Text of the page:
Mizuno JPX919 Irons

What would we make of Mizuno's trio of JPX irons?

Mizuno JPX919 Irons Review
Golf Monthly Verdict

One thing for sure is that the Mizuno JPX919 irons aren’t necessarily built to impress on the launch monitor. They’re to be put in play on the course for golfers to experience the benefit of consistent carry distances and control into greens. Once you do that, we’re certain you’ll be as impressed as we were.

Reasons to buy
  • +

    Excellent feel that moves from powerful in the Hot Metal to soft in the Tour, with consistent distances and a pleasing look across all three models.

Reasons to avoid
  • -

    High levels of spin across all three irons may mean you don't get the distance you want, especially into the wind.

We test and compare the three new JPX919 iron models from Mizuno on the range using the Foresight GCQuad launch monitor

Mizuno JPX919 Irons Review

The Mizuno JPX900 irons enjoyed some great success, especially in the case of the Tour model, which found its way into the bags of some top players not obliged to use them, contractually at least. Many of these players put them to devastating effect, most notably Brooks Koepka by winning two majors in 2018.

The replacements to that range, which comprised the Tour, Forged and Hot Metal models, were the JPX919 irons, which have since been updated again by Mizuno with the JPX921's.

Watch out JPX919 irons video review below:

Back to the popular 919's, Mizuno implemented some subtle changes to make them more appealing.

The first is a stability frame, which comprises an open heel section to provide more perimeter weighting elsewhere, while the second is a new Pearl Brush finish, said to reduce sun glare and enhance durability.

We hit 7-irons in all three in the Dynamic Gold 120 X100 shaft both on the GCQuad launch monitor at Foresight Sports’ HQ and on the driving range at West Hill Golf Club to assess ball flight.

Interestingly, the lofts have changed for this generation – they’re staggered more evenly, with the Tour 7-iron at 34°, the Forged at 32° and the Hot Metal at 30°. On the previous generation, the Forged and Hot Metal 7-irons were 31°.

JPX919 data

No surprises, then, that the JPX919 Hot Metal iron gave us the most ball speed and carried the furthest. Worth noting, though, was that it also gave us the highest ball flight and still spun at nearly 6000 rpm, which is unheard of for a modern-day 7-iron of this low loft. Typically, I experience spin at around the 4500 rpm mark from distance irons, like I did on the Ping i500 and TaylorMade P790.

This spinny flight could be a worry when hitting into a strong wind but one thing is for sure, you know it’s going to stop on the green when it lands and given how consistent the distances were, this will only help scoring potential.

Related: Best Distance Irons (opens in new tab)

Mizuno JPX919-irons-addresses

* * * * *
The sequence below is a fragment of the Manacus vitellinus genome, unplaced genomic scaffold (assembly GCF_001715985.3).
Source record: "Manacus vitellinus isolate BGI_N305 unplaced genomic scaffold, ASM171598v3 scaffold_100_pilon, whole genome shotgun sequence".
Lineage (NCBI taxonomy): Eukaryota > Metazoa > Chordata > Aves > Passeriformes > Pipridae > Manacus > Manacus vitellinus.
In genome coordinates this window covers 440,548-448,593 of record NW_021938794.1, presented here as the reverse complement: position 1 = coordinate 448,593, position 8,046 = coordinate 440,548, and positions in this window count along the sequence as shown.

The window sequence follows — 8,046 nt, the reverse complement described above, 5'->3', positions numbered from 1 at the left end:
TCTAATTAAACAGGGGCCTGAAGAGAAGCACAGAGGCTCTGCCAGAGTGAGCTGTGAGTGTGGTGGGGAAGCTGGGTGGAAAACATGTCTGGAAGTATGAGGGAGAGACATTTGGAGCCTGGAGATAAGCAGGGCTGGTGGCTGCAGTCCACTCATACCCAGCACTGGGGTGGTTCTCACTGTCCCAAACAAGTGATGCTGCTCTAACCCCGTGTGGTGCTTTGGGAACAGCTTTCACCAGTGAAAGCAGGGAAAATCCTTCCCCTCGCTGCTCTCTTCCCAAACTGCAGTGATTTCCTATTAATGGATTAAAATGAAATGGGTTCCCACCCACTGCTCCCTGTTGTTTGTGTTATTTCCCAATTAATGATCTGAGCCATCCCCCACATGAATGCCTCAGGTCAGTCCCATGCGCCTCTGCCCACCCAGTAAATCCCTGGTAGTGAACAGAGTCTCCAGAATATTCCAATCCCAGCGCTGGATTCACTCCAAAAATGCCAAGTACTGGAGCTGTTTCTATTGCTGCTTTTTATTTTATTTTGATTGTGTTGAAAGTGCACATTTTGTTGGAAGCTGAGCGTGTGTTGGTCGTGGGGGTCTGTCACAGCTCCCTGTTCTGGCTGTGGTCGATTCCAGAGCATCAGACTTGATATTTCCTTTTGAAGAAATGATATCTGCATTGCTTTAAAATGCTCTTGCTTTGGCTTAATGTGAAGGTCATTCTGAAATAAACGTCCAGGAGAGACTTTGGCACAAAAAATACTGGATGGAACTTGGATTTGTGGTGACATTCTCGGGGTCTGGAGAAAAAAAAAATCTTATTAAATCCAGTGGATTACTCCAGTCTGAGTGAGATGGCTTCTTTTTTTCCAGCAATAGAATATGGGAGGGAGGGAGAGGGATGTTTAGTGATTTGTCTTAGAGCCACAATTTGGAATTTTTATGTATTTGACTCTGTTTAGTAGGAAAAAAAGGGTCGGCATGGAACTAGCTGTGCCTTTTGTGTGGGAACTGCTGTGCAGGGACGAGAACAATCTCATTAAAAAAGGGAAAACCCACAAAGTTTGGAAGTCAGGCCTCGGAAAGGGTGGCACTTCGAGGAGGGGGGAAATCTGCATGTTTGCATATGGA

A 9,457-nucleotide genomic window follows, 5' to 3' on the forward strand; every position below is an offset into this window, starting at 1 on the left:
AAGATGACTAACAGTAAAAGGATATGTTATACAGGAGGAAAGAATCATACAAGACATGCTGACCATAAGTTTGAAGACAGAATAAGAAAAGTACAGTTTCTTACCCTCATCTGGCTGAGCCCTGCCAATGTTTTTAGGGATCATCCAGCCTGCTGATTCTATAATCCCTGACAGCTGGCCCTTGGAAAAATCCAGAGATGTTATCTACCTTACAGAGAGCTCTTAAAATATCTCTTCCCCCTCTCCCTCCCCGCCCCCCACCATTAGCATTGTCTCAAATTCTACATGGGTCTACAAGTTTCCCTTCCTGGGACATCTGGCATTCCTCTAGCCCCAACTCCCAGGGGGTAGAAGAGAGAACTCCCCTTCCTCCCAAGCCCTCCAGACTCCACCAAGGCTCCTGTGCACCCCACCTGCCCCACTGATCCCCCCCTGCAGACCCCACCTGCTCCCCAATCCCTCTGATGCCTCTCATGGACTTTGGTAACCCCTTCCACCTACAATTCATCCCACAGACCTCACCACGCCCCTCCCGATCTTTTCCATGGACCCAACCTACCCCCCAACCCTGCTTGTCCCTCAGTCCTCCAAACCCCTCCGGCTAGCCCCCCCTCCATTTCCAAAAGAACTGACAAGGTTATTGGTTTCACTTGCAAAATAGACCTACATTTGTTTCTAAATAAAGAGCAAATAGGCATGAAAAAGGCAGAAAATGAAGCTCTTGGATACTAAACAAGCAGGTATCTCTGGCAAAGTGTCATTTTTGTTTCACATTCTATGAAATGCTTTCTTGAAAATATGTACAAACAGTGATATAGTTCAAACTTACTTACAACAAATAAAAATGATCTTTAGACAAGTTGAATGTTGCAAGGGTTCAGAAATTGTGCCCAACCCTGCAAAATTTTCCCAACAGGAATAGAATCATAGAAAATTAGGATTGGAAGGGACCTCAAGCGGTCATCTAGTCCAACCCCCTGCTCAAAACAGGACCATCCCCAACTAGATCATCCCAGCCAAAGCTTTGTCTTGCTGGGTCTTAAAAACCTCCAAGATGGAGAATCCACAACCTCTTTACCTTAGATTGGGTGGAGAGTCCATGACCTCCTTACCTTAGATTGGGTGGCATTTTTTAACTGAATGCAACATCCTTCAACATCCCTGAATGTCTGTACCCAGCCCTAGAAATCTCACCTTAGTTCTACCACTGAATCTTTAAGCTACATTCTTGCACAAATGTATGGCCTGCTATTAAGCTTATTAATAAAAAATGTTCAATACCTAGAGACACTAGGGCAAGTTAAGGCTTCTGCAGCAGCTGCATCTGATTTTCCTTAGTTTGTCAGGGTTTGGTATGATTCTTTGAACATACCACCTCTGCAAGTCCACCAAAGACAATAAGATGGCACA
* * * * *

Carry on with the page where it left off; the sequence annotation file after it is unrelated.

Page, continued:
A view of the playing position of the Tour, Forged and Hot Metal irons, from left-to-right

The JPX919 Forged wasn’t as long as the Hot Metal but struck a nice balance of offering good distance with a soft feel, pleasing looks and decent levels of forgiveness. It’s more compact than the Hot Metal at address and has a cleaner look from the back compared to the previous generation.

The JPX919 Tour stole the show again this time around for us. Despite having a 10 per cent thinner topline, it managed to look compact at address without intimidating. It sits flush to the turf and the pure, buttery feeling when you nail one out of the middle pleases all the senses.

It’s still spinny, which meant it lacked distance, but Mizuno would argue this iron is built for the high-speed player looking more for consistent distances rather than outright length and on half-decent hits the carry distance changed only very slightly.

The JPX919 Forged will certainly suit the widest audience because of its slightly larger design and lofts while the Hot Metal is for those who perhaps have a low ball flight with a slow swing speed who need more spin to keep the ball in the air for longer.

Related: Best Compact Mid Handicap Irons (opens in new tab)

Joel Tadman
Technical Editor

Joel has worked in the golf industry for over 12 years covering both instruction and more recently equipment. He now oversees all product content here at Golf Monthly, managing a team of talented and passionate writers and presenters in delivering the most thorough and accurate reviews, buying advice, comparisons and deals to help the reader find exactly what they are looking for. So whether it's the latest driver, irons, putter or laser rangefinder, Joel has his finger on the pulse keeping up to date with the latest releases in golf. He is also responsible for all content on irons and golf tech, including distance measuring devices and launch monitors.


One of his career highlights came when covering the 2012 Masters he got to play the sacred Augusta National course on the Monday after the tournament concluded, shooting a respectable 87 with just one par and four birdies. To date, his best ever round of golf is a 5-under 67 back in 2011. He currently plays his golf at Burghley Park Golf Club in Stamford, Lincs, with a handicap index of 3.8.


Joel's current What's In The Bag? 

Driver: Titleist TSR3, 9° 

Fairway wood: Titleist TSR3, 15° 

Hybrid: Titleist TSi2, 18° 

Irons: TaylorMade P770, 4-7 iron, TaylorMade P7MC 8-PW 

Wedges: Titleist Vokey SM8, 50°, 54° and a Titleist Vokey SM9 60° lob wedge 

Putter: Evnroll ER2V 

Ball: 2021 Titleist Pro V1x